Inspiring kids to be entrepreneurial.

Entrepreneurial Kids… How to Teach Your Kids to Achieve Success: Part 1

June 29th, 2013

Now here’s someone entrepreneurial kids would love to meet: Natalie Cook. Natalie Cook is a five-times Olympian and winner of the Gold Medal during the Sydney 2000 Olympics games in beach volleyball. Currently, Natalie Cook is a successful businesswoman and owner of the sports franchise, Sandstorm.

Natalie Cook Gold Medalist 2000 Olympics

Natalie Cook Gold Medalist 2000 Olympics Beach Volleyball


She recently gave an awesome talk in Perth, saying the similarities between professional athletes and successful business owners were many, as both have a self-motivating desire to win. Natalie’s message was captivating, humourous, and very useful in cultivating the mindset for success in entrepreneurial kids, as well as in their adult counterparts.

The Five Ps


Natalie’s talk was built around her Five Ps: principles for your kids and in the boardroom, alike.


I will share these with you in a series, over the coming weeks, the last part of which will contain a surprise: a P I’ll be adding, myself.  After reviewing Natalie’s, let’s see if who can guess what my P will be.
Here goes:


Part 1: Purpose


A person who truly reaches for success has a mindset that carries with it a very strong “Why,” or purpose.  Your “Why” must be stronger than your “Why not?” If not, you likely don’t have enough purpose to muster up the will to make your goals happen when you are faced with barriers.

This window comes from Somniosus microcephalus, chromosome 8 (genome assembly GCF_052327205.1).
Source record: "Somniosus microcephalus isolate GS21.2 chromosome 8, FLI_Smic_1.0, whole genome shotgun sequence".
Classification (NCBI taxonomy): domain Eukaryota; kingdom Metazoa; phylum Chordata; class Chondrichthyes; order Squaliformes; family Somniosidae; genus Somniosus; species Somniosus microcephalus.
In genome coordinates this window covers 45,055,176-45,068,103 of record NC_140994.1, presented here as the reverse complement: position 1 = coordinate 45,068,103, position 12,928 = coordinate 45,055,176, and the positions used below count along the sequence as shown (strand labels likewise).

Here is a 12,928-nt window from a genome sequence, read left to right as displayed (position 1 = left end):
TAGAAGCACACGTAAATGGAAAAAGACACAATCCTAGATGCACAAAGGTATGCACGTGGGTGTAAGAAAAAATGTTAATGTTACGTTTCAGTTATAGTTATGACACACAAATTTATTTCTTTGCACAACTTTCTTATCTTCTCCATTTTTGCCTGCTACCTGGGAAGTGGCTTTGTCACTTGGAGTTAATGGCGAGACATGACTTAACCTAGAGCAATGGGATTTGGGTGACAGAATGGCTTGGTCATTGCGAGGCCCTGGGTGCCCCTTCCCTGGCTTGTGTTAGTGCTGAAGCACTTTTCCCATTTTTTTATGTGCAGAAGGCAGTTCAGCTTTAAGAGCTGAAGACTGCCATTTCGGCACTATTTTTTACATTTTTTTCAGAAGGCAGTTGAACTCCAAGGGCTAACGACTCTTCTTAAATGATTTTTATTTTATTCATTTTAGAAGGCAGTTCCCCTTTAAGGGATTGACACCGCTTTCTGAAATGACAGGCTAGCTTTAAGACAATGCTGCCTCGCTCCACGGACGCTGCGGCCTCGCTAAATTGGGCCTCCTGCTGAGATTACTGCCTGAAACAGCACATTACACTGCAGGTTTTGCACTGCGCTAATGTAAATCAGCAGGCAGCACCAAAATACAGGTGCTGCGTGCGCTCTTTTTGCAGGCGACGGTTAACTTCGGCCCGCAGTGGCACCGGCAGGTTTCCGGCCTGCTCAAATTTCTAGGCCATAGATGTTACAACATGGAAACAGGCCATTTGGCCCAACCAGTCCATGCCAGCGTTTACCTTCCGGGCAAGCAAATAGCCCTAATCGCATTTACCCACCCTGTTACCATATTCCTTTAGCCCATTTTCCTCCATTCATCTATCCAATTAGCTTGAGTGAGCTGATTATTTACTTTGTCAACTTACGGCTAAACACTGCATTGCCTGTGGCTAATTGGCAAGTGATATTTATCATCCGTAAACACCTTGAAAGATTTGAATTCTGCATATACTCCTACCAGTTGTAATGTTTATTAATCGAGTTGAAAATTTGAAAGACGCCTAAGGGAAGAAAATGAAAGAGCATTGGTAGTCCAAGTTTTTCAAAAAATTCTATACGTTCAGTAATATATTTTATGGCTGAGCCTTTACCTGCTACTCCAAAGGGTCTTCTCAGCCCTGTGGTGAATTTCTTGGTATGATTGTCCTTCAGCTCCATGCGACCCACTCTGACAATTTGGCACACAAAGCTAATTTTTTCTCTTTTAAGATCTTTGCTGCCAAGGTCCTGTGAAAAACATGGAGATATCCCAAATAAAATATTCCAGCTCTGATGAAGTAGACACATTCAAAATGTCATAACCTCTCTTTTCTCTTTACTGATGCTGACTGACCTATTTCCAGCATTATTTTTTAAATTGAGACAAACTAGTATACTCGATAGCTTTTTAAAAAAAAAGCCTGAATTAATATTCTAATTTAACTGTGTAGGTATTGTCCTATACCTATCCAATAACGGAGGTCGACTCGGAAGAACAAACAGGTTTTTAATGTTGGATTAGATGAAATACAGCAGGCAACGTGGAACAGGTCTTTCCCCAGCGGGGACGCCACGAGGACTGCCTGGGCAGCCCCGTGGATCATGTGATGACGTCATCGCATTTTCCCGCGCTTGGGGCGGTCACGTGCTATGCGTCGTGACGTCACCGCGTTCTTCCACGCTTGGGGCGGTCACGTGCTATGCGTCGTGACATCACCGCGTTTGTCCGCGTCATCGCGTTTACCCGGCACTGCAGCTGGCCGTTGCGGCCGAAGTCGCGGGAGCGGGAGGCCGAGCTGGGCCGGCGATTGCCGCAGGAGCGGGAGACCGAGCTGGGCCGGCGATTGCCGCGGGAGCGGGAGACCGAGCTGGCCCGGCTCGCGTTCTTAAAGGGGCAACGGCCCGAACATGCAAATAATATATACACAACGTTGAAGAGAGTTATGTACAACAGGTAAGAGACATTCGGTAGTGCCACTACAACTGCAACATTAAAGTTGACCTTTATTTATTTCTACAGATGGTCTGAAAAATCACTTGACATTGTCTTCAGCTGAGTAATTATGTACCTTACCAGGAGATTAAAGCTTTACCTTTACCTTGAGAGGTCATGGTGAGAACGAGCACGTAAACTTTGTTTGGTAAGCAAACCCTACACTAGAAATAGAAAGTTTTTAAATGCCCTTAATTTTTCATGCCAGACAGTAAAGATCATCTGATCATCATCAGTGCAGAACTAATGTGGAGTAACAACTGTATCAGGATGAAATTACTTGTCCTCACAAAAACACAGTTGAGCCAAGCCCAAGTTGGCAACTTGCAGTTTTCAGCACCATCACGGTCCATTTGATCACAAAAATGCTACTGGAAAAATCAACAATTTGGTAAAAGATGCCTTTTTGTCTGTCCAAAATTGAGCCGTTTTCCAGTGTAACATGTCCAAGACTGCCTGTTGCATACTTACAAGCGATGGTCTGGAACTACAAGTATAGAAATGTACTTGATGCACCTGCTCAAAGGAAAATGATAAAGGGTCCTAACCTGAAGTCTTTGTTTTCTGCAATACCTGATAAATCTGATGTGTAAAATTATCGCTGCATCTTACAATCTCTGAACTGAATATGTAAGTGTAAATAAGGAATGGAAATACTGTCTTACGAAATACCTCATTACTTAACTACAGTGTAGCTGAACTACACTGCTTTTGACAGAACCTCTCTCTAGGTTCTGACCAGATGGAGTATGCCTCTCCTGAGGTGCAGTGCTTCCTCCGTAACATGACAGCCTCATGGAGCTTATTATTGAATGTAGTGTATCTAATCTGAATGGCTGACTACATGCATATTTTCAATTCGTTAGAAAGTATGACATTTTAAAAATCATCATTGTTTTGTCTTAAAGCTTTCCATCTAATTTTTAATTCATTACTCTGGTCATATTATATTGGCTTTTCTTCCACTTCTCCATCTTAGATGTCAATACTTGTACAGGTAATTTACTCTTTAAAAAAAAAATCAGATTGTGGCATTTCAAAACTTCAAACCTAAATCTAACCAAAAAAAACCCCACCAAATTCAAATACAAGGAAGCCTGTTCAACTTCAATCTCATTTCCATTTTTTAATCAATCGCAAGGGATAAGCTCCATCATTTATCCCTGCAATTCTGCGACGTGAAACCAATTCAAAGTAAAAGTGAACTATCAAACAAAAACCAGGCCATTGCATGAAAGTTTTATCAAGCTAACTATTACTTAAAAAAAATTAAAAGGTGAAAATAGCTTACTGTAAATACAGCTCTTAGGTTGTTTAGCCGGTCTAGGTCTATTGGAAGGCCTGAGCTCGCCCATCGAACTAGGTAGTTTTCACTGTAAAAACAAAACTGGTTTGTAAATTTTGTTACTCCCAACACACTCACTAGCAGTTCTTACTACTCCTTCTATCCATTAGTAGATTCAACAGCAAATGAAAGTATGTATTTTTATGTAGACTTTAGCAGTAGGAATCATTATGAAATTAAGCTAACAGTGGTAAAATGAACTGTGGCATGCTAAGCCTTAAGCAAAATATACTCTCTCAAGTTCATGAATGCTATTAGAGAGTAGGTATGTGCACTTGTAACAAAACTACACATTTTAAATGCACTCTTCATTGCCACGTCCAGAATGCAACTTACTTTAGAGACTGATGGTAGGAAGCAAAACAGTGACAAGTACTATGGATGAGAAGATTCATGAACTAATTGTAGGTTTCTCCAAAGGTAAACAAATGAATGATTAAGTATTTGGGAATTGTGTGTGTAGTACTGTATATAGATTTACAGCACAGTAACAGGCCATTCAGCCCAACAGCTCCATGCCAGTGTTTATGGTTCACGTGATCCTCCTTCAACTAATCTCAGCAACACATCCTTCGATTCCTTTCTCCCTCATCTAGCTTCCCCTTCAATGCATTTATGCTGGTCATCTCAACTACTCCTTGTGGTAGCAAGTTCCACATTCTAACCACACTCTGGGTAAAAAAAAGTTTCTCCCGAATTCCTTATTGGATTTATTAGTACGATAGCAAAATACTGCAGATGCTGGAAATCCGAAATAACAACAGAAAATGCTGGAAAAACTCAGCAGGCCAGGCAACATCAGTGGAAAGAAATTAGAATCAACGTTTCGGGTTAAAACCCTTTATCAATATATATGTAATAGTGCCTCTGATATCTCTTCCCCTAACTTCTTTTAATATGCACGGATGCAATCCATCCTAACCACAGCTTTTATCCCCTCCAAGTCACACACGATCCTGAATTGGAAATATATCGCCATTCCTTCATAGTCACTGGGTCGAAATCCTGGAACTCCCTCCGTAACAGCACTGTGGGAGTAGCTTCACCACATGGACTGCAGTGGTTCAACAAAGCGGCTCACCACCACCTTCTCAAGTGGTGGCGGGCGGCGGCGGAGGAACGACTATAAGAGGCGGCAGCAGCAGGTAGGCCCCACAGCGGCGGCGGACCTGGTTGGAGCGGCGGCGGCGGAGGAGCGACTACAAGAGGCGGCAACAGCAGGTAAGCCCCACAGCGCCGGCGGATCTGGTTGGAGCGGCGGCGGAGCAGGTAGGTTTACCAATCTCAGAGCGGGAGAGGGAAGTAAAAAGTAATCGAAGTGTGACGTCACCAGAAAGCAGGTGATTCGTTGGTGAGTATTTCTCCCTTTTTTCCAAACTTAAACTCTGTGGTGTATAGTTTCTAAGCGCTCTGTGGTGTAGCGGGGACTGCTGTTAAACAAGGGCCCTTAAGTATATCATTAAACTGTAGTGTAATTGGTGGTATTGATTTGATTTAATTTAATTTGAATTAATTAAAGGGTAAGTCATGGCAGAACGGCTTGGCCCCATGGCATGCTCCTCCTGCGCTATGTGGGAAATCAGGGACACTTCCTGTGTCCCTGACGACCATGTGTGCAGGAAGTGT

Your “Why” has to be specific and something close to the heart. It needn’t be complicated. A friend of mine is driven to success because she desperately wants her Mum to be happy and not have to work anymore. Another wants to buy a villa in Tuscany so that it solidifies her Italian family roots with a sense of belonging. These “Whys” are far from saying “Why not?” They are set purposes, not poor explanations.



Your “Why” will often come from one of two emotions… pain or pleasure. Usually it will be pain as it is the stronger of the two. For example, consider all those rags to riches stories of many of our success mentors (JK Rowling, Colonel Sanders, Sylvester Stallone, Walt Disney, Steve Jobs, Susan Boyle, Richard Branson). Their experiences with the emotion of “pain” lead them to having a strong “Why” and their “Why” ultimately brought them success.



Amy, Cathy, Natalie, Tracey, Kym and Trevor.

Amy, Cathy, Natalie, Tracey, Kym and Trevor.

I recently carried out a “Why” exercise with my son, Jai. We’d just returned from a career path meeting for his upcoming senior class. Every pathway the school offered ended in landing a j-o-b (just-over-broke). Their end result was the same, whether the route was through university, technical school, or a straight shot into the average 40-year career hold. There was nothing for an enterprising teen to grab hold of. Worse, because the students were just about ending high school, the pressure was on to make a choice… a limited choice, one based on hastily presented ideas.

The result was confusion and “Why not?” to this and that idea. Jai seemed to be torn between going to Uni with his mates, for it sounded like fun, or leaving school with his cousin and going to make money in the mines. This inconsistency told me that Jai’s “Whys” on both of these career paths were just too vague.

 Purpose Quote